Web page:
15 comments

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Roastie [27 posts] 3 years ago
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Why does that Campy Athena have "Veloce" written on it?  3

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therevokid [948 posts] 3 years ago
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you beat me to it  4

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nowasps [426 posts] 3 years ago
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125 years ago, athena was spelt veloce.

Period detail, you see.

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mr-andrew [300 posts] 3 years ago
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It's the Dutch spelling

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badback [302 posts] 3 years ago
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The 125th aniversary edition seems like a low spec for the money - not only the groupset, but the tubing's only Reynolds 525 according to the website: http://raleigh.co.uk/ProductType/ProductRange/Product/Default.aspx?pc=1&...

I'd be expecting a lot more for £2k.

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NJA [45 posts] 3 years ago
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Only available in 51cm and 54cm according to the website - seems strange.

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notfastenough [3679 posts] 3 years ago
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The militis looks a decent bike, but did they really need to drop the old Raleigh colour scheme? This could be any firms bike.

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Ben Burns [60 posts] 3 years ago
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badback wrote:

The 125th aniversary edition seems like a low spec for the money - not only the groupset, but the tubing's only Reynolds 525 according to the website: http://raleigh.co.uk/ProductType/ProductRange/Product/Default.aspx?pc=1&...

I'd be expecting a lot more for £2k.

They're only producing 125 by the looks of it - I guess set-up costs for production push the price up a bit - but still seems a lot of money!

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andybwhite [250 posts] 3 years ago
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where's the downtube shifters?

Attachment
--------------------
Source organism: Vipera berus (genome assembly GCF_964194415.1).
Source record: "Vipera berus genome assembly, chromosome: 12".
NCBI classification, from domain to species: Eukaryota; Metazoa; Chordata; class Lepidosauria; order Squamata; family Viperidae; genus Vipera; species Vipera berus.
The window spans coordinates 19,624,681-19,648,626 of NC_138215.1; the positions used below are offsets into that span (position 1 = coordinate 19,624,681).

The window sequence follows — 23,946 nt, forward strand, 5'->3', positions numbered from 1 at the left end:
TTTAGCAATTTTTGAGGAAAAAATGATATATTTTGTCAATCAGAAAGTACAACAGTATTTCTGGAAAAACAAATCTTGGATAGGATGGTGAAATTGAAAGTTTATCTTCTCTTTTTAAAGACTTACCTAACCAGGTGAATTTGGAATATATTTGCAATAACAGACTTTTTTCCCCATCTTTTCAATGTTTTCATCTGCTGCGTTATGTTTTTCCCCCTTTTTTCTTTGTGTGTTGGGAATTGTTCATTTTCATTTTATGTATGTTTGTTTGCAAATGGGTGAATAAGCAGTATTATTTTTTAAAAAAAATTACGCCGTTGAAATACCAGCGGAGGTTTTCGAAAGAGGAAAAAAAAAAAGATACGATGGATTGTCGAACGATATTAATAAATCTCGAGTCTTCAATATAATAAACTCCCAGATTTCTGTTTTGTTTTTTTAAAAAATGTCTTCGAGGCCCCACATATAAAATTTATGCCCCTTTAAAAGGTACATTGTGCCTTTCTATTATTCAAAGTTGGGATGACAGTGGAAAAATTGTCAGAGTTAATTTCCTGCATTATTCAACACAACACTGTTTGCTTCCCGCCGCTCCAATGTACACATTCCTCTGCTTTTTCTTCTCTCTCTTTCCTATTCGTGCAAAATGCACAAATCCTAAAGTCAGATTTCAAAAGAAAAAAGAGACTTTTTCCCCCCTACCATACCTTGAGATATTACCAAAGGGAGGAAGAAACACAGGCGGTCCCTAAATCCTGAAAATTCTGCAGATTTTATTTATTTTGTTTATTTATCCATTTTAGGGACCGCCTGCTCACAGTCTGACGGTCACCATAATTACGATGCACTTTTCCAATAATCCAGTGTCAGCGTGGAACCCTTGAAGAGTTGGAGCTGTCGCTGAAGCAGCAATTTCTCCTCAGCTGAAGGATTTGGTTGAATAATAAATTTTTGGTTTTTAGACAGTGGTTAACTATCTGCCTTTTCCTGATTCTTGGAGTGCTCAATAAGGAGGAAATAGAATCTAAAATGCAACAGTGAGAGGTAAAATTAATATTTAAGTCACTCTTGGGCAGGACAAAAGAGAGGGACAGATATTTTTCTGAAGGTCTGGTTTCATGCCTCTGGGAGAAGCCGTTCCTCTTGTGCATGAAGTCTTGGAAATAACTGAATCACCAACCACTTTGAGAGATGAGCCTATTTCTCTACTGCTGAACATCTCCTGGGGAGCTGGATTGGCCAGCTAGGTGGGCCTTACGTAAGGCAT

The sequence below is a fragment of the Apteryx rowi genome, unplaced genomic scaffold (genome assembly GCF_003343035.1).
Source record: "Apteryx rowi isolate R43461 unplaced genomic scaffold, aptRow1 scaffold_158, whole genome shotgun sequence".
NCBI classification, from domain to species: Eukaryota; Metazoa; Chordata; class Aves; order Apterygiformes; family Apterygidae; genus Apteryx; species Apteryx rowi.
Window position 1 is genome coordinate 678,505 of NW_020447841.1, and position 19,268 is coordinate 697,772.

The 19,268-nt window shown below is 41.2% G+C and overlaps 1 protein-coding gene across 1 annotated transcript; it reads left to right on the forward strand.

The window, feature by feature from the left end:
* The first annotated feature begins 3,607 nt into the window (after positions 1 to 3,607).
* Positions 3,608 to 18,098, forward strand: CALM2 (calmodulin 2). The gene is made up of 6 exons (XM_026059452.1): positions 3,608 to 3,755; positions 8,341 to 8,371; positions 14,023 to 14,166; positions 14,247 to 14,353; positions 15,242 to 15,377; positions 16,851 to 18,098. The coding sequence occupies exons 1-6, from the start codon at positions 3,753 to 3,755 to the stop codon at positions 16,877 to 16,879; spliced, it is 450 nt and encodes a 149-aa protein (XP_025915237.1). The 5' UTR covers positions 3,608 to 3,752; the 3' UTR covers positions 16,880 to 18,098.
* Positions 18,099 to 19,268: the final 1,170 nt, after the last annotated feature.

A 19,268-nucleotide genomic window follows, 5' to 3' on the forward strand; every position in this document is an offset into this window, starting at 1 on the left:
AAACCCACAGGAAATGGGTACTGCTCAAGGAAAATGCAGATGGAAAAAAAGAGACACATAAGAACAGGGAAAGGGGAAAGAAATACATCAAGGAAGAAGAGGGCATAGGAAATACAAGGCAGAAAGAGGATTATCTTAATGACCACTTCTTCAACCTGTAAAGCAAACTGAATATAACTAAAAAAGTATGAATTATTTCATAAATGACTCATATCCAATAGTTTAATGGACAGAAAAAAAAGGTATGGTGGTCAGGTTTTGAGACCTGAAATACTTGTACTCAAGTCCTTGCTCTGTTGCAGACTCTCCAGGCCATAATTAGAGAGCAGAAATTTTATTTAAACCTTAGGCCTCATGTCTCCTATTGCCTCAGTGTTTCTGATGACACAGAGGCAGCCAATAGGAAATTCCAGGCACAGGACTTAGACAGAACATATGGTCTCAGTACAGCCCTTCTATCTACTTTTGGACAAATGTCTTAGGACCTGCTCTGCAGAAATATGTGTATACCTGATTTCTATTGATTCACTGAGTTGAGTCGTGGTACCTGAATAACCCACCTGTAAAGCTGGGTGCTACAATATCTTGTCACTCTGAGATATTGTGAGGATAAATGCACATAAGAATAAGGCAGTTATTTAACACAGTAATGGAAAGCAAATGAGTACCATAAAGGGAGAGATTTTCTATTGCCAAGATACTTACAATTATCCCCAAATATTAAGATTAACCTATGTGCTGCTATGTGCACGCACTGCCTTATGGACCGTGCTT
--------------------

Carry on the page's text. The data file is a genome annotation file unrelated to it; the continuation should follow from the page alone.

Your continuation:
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joemmo [1164 posts] 3 years ago
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Nice enough looking bike but a terrible name, sounds like some kind of unpleasant affliction.

"How's yer Militis Bert?"
"We'll mustn't grumble Roy, Doctor says it's common for a man of my age to lose a bit of vertical compliance in the tubes"

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Littlesox [78 posts] 3 years ago
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joemmo wrote:

sounds like some kind of unpleasant affliction.

Very rusty on my grammar (long time since I left shool) but I think it's a play on words - depends on whether you look at it from Spanish or Latin perspective, but it could mean thousands of miles.

Regardless of that, (and some of the pooh-pooing that goes on every time the R word is mentioned here)I think it's great to see Raleigh building some half-decent bikes again.

Cue paper round jibes....and action.

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joemmo [1164 posts] 3 years ago
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It would be interesting to know if there is any continuity between Raleigh as it was and Raleigh as it is now or if its just a brand name that has been bought up by a company and applied to a product range.

Anyone know?

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chris75018 [99 posts] 3 years ago
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@joemmo - I think I'm right in saying that the raliegh brand was bought up by Accel, a big (Canadian?) conglomerate who own a host of other brands. Would be surprised if there were many remaining british links beyond the sales & marketing teams.  2

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billsdon [36 posts] 3 years ago
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Hi folks, Accell is a Dutch firm. There are people throughout Raleigh who were with the company in the 70s, 80s and 90s, most notably now in the Product Design teams.

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SportsTrophyCo [3 posts] 3 years ago
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The orange on the limited edition reminds me of my old Carlton frame, lovely piece of engineering.